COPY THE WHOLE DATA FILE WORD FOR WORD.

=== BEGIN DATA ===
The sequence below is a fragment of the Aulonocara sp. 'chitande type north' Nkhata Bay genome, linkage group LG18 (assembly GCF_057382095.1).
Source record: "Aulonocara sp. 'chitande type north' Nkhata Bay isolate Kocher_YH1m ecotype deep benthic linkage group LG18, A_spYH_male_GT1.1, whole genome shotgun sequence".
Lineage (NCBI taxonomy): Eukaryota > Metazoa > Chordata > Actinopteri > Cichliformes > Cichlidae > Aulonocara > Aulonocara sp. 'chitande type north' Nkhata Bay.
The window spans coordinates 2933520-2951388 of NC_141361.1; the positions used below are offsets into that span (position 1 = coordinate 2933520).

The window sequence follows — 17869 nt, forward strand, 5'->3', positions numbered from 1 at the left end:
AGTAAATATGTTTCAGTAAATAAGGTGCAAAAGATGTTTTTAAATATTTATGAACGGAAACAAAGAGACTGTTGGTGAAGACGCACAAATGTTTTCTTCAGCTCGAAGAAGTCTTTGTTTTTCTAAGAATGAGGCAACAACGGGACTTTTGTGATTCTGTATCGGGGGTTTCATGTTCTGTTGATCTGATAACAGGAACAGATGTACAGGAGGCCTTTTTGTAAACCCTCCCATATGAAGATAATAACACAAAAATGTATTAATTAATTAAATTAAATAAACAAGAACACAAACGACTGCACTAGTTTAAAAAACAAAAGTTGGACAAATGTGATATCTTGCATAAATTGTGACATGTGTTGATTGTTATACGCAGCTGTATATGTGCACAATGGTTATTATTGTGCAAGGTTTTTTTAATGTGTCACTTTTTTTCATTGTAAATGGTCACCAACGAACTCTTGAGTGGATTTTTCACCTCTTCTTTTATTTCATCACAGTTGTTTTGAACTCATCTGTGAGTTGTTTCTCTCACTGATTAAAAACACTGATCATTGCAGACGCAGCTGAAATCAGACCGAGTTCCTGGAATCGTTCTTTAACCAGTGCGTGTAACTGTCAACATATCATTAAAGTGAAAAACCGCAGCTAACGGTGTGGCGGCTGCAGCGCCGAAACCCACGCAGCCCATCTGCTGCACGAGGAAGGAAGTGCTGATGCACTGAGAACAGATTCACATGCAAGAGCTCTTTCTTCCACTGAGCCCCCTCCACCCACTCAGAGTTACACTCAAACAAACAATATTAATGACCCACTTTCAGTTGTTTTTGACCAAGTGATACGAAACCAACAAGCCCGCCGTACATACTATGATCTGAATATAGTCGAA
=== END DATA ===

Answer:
The sequence below is a fragment of the Aulonocara sp. 'chitande type north' Nkhata Bay genome, linkage group LG18 (assembly GCF_057382095.1).
Source record: "Aulonocara sp. 'chitande type north' Nkhata Bay isolate Kocher_YH1m ecotype deep benthic linkage group LG18, A_spYH_male_GT1.1, whole genome shotgun sequence".
Lineage (NCBI taxonomy): Eukaryota > Metazoa > Chordata > Actinopteri > Cichliformes > Cichlidae > Aulonocara > Aulonocara sp. 'chitande type north' Nkhata Bay.
The window spans coordinates 2933520-2951388 of NC_141361.1; the positions used below are offsets into that span (position 1 = coordinate 2933520).

The window sequence follows — 17869 nt, forward strand, 5'->3', positions numbered from 1 at the left end:
AGTAAATATGTTTCAGTAAATAAGGTGCAAAAGATGTTTTTAAATATTTATGAACGGAAACAAAGAGACTGTTGGTGAAGACGCACAAATGTTTTCTTCAGCTCGAAGAAGTCTTTGTTTTTCTAAGAATGAGGCAACAACGGGACTTTTGTGATTCTGTATCGGGGGTTTCATGTTCTGTTGATCTGATAACAGGAACAGATGTACAGGAGGCCTTTTTGTAAACCCTCCCATATGAAGATAATAACACAAAAATGTATTAATTAATTAAATTAAATAAACAAGAACACAAACGACTGCACTAGTTTAAAAAACAAAAGTTGGACAAATGTGATATCTTGCATAAATTGTGACATGTGTTGATTGTTATACGCAGCTGTATATGTGCACAATGGTTATTATTGTGCAAGGTTTTTTTAATGTGTCACTTTTTTTCATTGTAAATGGTCACCAACGAACTCTTGAGTGGATTTTTCACCTCTTCTTTTATTTCATCACAGTTGTTTTGAACTCATCTGTGAGTTGTTTCTCTCACTGATTAAAAACACTGATCATTGCAGACGCAGCTGAAATCAGACCGAGTTCCTGGAATCGTTCTTTAACCAGTGCGTGTAACTGTCAACATATCATTAAAGTGAAAAACCGCAGCTAACGGTGTGGCGGCTGCAGCGCCGAAACCCACGCAGCCCATCTGCTGCACGAGGAAGGAAGTGCTGATGCACTGAGAACAGATTCACATGCAAGAGCTCTTTCTTCCACTGAGCCCCCTCCACCCACTCAGAGTTACACTCAAACAAACAATATTAATGACCCACTTTCAGTTGTTTTTGACCAAGTGATACGAAACCAACAAGCCCGCCGTACATACTATGATCTGAATATAGTCGAA